MONSIEUR DUMAS AND HIS BEASTS 119
' What has happened, Michel ? '
' Why, sir, those villains of monkeys have managed to twist a bar of their cage, I don't know how, until they have made a great hole, and now they have escaped.'
' Well — but, Michel, we foresaw that that might occur, and now you have only to buy your Indian corn, and procure three bottles the right size.'
' Ah! you are laughing, sir,' said Michel, reproachfully, ' but you won't laugh when you know all. They have opened the door of the aviary------'
'And so my birds have flown away?'
' Sir, your six pairs of turtle doves, your fourteen quails, and all your little foreign birds, are eaten up! ' 1
' But monkeys won't eat birds!'
' No, but Master Mysouff will, and he has done it! '
' The deuce he has ! I must see for myself.'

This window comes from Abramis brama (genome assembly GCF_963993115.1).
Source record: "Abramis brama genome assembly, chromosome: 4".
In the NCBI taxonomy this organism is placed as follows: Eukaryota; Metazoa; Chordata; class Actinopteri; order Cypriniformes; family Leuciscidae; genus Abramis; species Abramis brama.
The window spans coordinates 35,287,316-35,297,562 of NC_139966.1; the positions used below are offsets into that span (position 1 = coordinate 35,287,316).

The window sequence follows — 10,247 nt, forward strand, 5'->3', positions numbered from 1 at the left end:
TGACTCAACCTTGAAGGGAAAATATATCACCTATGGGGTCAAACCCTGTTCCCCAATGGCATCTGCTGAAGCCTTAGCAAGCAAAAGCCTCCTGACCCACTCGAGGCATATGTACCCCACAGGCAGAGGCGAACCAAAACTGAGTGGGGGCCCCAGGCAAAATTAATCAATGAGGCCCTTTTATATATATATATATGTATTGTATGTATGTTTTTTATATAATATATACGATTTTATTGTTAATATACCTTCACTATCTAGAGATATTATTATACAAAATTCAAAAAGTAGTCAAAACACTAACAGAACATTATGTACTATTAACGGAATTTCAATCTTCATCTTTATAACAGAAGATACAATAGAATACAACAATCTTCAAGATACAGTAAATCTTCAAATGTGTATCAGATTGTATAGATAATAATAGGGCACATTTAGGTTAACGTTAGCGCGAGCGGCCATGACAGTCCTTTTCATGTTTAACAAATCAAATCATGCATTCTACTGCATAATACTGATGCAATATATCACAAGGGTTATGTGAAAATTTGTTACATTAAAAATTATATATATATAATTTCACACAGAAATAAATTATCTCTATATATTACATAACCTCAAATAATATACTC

' Yes, go yourself, sir; you will see a sight — a field of battle — a massacre of St. Bartholomew!'
As I was coming out, Michel stopped me to point to Potich, who had hung himself by the tail to the branch of a maple, and was swinging gracefully to and fro. Mademoiselle Desgarcins was bounding gaily about in the aviary, while the Last of the Laidmanoirs was practising gymnastics on the top of the greenhouse. ' Well, Michel, we must catch them. I will manage the Last of the Laidmanoirs if you will get hold of Mademoiselle Desgarcins. As to poor little Potich, he will come of his own accord.'
'I wouldn't trust him, sir; he is a hypocrite. He has made it up with the other one —just think of that!'
' What! he has made friends with his rival in the affections of Mademoiselle Desgarcins?'
' Just so, sir.'
' That is sad indeed, Michel; I thought only human beings could be guilty of so mean an action.'
Let the reader compare the conduct of Mr. Gully, later !